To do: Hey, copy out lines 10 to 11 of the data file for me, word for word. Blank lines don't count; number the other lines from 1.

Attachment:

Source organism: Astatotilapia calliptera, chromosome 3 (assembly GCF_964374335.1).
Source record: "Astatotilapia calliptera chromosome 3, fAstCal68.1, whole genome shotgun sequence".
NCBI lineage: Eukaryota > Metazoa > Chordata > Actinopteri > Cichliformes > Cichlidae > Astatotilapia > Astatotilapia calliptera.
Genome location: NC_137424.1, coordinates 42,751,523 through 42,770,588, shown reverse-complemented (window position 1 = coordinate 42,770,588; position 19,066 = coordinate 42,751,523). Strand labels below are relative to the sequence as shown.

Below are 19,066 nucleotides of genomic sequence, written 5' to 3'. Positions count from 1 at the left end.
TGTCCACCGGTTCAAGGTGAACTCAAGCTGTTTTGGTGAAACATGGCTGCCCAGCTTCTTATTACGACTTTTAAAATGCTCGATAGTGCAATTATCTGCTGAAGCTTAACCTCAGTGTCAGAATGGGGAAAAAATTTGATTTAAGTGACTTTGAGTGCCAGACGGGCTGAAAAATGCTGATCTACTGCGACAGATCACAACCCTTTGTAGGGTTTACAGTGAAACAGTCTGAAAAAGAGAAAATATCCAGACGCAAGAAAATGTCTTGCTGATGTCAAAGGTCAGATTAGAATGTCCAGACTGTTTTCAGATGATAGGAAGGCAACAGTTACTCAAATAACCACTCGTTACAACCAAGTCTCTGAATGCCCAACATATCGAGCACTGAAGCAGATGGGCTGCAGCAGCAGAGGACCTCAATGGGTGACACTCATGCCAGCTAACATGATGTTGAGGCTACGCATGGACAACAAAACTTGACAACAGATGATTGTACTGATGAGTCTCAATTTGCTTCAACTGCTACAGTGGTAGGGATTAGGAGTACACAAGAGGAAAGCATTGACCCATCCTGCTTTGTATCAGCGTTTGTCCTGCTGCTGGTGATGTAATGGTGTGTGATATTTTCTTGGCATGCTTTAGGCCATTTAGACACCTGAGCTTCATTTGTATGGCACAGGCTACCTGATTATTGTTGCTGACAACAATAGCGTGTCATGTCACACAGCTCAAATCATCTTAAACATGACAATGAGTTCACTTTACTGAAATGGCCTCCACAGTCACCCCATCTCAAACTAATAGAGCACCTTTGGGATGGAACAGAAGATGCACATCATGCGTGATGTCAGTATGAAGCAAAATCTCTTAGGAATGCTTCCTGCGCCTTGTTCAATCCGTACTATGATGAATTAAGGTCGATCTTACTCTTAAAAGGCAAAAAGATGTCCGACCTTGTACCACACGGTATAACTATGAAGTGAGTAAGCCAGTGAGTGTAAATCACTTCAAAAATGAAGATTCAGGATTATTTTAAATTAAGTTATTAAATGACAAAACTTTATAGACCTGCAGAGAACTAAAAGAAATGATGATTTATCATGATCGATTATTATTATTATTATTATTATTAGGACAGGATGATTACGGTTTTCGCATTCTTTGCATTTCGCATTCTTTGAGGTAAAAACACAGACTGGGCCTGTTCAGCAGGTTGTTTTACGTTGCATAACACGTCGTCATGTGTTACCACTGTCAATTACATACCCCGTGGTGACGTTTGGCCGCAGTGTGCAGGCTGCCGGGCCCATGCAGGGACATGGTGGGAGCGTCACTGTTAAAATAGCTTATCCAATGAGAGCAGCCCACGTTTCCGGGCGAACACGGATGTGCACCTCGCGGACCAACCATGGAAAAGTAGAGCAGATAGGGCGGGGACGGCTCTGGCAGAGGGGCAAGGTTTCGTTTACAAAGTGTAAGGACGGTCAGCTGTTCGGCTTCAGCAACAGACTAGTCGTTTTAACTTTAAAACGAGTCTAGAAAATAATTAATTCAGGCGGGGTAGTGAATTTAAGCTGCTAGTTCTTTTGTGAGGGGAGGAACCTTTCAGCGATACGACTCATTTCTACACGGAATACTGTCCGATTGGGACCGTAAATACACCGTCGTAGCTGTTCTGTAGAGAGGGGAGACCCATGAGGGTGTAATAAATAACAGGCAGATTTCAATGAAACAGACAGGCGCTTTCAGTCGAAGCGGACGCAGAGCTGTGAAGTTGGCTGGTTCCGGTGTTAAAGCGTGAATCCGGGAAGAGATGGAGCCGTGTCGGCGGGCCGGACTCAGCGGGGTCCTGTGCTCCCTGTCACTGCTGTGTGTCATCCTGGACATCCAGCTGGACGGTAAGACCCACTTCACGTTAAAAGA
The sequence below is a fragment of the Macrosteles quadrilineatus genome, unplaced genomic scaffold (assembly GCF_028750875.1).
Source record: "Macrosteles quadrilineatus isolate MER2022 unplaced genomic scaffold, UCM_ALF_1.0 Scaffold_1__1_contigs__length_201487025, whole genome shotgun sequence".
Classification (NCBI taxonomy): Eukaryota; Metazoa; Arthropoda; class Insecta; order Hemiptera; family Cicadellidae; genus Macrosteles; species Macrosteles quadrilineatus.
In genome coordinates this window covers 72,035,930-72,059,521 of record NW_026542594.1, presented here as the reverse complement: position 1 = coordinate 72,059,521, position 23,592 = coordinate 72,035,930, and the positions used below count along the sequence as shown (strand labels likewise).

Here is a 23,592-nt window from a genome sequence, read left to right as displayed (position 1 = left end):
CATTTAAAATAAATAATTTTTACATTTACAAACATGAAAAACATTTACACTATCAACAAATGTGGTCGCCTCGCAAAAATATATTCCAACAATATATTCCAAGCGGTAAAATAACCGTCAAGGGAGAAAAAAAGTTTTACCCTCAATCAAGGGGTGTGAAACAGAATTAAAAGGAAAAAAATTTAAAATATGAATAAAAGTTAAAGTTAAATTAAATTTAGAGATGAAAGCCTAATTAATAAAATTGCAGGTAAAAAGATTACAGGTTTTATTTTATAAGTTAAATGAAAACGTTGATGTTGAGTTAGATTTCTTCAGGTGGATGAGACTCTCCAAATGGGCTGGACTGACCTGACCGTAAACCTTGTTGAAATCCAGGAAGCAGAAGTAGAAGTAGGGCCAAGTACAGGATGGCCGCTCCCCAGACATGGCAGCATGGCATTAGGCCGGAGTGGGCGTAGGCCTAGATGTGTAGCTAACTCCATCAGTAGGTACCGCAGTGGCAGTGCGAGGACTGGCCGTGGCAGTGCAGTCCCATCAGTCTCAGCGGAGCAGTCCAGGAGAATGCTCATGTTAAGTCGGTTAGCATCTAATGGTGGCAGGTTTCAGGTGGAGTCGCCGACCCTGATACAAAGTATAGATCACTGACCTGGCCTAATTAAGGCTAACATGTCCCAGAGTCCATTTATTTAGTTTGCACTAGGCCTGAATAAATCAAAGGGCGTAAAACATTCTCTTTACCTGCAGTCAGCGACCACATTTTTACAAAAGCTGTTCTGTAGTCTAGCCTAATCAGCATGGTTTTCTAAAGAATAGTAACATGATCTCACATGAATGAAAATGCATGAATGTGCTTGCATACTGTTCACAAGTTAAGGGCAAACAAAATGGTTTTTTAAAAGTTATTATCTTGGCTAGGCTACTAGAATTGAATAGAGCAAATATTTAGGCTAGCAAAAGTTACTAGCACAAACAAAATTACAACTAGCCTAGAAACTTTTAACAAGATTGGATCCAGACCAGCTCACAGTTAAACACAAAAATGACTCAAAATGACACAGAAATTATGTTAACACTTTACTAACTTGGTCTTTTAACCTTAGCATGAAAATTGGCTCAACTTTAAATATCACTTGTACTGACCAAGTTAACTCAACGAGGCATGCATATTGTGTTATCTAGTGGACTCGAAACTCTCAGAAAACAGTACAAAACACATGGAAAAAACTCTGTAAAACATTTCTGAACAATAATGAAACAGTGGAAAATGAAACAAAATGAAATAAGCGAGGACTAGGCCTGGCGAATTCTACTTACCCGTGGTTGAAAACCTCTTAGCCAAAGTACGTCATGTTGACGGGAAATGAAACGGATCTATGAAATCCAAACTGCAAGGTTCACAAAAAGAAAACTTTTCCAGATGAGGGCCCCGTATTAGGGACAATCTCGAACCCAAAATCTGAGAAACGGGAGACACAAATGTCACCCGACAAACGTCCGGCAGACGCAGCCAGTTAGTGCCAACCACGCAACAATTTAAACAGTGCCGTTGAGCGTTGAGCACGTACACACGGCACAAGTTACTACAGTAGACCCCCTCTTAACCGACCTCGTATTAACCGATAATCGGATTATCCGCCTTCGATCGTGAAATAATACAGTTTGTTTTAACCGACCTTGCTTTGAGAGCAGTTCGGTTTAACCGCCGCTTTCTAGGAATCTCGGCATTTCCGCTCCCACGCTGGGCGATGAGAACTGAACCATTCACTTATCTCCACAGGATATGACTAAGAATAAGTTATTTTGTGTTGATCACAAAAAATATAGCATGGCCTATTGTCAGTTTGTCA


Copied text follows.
In genome coordinates this window covers 72,035,930-72,059,521 of record NW_026542594.1, presented here as the reverse complement: position 1 = coordinate 72,059,521, position 23,592 = coordinate 72,035,930, and the positions used below count along the sequence as shown (strand labels likewise).

Here is a 23,592-nt window from a genome sequence, read left to right as displayed (position 1 = left end):